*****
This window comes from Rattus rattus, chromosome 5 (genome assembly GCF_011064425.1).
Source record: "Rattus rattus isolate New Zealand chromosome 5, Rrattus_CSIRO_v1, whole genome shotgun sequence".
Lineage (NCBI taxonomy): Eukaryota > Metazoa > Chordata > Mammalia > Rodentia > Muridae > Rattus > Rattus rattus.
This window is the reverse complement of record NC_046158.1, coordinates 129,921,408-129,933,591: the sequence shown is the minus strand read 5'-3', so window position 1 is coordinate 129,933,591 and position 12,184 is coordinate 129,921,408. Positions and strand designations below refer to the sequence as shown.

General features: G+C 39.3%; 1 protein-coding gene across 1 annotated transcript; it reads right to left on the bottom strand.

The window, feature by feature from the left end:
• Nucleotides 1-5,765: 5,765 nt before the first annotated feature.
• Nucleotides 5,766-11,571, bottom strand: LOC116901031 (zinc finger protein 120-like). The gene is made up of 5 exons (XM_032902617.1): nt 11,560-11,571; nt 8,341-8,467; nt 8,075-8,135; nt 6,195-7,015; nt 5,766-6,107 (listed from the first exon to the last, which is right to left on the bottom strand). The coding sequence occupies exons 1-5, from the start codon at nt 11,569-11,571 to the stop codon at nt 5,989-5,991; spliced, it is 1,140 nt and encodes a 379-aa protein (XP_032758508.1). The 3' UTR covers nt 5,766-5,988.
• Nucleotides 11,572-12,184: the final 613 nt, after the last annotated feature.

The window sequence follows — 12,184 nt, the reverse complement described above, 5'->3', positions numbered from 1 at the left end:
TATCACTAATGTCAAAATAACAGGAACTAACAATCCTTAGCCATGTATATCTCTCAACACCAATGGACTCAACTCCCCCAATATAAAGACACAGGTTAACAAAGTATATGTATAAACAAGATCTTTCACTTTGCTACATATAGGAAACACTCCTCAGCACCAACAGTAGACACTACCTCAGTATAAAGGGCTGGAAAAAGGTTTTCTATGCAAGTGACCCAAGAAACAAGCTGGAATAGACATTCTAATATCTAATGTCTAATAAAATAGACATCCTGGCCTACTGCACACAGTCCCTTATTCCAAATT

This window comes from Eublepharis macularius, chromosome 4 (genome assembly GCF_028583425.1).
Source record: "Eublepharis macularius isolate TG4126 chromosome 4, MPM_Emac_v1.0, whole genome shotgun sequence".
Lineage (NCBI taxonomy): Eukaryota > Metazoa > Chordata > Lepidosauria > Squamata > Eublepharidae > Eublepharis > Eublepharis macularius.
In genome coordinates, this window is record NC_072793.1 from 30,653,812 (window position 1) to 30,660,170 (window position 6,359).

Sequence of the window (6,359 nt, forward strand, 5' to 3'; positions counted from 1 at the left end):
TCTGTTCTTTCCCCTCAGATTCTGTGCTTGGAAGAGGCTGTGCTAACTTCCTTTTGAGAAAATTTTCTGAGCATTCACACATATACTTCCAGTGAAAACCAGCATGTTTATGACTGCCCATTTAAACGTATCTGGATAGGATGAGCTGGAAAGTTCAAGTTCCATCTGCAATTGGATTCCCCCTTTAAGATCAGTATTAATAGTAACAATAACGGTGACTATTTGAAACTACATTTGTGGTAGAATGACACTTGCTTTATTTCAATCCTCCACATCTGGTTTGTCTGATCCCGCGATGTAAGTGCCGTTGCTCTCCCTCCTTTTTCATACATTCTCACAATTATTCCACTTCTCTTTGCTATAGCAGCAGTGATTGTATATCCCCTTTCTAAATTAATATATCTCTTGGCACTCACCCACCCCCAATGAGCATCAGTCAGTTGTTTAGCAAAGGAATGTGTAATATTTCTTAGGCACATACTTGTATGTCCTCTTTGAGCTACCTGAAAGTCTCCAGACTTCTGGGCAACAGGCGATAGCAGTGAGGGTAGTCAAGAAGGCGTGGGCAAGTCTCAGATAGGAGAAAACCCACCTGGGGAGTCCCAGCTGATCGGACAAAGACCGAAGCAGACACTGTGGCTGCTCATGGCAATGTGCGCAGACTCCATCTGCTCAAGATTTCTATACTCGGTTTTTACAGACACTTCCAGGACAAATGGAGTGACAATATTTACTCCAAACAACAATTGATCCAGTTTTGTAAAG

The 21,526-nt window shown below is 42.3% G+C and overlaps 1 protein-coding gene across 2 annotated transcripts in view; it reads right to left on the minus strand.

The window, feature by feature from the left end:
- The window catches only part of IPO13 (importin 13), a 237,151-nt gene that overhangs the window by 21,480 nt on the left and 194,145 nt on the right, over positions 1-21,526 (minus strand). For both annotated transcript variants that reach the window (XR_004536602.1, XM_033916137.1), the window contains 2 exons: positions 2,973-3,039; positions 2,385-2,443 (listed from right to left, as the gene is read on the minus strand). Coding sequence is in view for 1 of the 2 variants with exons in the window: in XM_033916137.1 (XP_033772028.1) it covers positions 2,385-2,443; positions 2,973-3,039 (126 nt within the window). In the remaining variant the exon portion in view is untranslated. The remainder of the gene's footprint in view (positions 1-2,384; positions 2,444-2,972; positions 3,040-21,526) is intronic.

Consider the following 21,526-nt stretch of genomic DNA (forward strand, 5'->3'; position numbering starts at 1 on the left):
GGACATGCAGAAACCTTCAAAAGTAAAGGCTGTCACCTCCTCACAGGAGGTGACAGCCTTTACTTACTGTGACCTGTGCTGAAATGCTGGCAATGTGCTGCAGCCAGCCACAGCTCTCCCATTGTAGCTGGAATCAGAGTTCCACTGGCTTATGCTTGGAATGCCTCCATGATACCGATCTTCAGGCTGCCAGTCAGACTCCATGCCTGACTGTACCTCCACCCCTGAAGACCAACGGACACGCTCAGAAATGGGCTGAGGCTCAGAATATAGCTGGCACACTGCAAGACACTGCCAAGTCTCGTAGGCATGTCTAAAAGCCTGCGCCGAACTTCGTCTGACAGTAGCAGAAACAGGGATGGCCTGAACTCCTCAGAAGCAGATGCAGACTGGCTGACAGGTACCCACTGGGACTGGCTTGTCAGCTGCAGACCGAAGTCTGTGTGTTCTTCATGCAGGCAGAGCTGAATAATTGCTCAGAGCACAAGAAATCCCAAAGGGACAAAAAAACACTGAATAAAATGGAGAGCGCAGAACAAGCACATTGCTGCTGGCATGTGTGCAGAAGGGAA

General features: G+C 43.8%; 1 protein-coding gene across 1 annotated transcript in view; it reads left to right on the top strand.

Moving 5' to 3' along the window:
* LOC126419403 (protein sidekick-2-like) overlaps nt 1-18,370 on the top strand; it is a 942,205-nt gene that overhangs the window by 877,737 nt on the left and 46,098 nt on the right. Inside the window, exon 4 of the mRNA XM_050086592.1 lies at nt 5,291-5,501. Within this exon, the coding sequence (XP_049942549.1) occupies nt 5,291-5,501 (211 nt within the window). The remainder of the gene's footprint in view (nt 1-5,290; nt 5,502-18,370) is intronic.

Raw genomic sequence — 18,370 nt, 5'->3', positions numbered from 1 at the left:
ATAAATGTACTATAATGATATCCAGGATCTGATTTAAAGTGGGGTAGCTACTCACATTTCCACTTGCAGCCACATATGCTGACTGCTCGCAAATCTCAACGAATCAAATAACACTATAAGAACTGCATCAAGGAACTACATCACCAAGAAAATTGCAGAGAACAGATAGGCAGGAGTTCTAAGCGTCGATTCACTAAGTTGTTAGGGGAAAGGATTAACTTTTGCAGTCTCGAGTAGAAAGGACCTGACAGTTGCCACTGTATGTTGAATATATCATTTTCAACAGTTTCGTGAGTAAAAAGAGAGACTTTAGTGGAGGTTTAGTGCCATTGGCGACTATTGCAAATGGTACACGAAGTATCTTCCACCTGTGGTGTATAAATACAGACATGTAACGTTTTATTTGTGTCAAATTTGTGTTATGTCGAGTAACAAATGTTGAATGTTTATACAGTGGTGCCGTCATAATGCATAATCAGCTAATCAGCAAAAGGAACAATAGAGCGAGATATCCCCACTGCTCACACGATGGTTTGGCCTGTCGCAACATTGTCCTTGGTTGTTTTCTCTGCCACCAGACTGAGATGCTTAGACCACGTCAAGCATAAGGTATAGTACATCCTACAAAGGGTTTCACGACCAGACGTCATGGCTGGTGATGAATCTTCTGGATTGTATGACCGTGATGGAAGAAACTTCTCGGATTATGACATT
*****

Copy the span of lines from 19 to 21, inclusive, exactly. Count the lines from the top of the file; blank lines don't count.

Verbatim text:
The window, feature by feature from the left end:
- The window catches only part of IPO13 (importin 13), a 237,151-nt gene that overhangs the window by 21,480 nt on the left and 194,145 nt on the right, over positions 1-21,526 (minus strand). For both annotated transcript variants that reach the window (XR_004536602.1, XM_033916137.1), the window contains 2 exons: positions 2,973-3,039; positions 2,385-2,443 (listed from right to left, as the gene is read on the minus strand). Coding sequence is in view for 1 of the 2 variants with exons in the window: in XM_033916137.1 (XP_033772028.1) it covers positions 2,385-2,443; positions 2,973-3,039 (126 nt within the window). In the remaining variant the exon portion in view is untranslated. The remainder of the gene's footprint in view (positions 1-2,384; positions 2,444-2,972; positions 3,040-21,526) is intronic.

Consider the following 21,526-nt stretch of genomic DNA (forward strand, 5'->3'; position numbering starts at 1 on the left):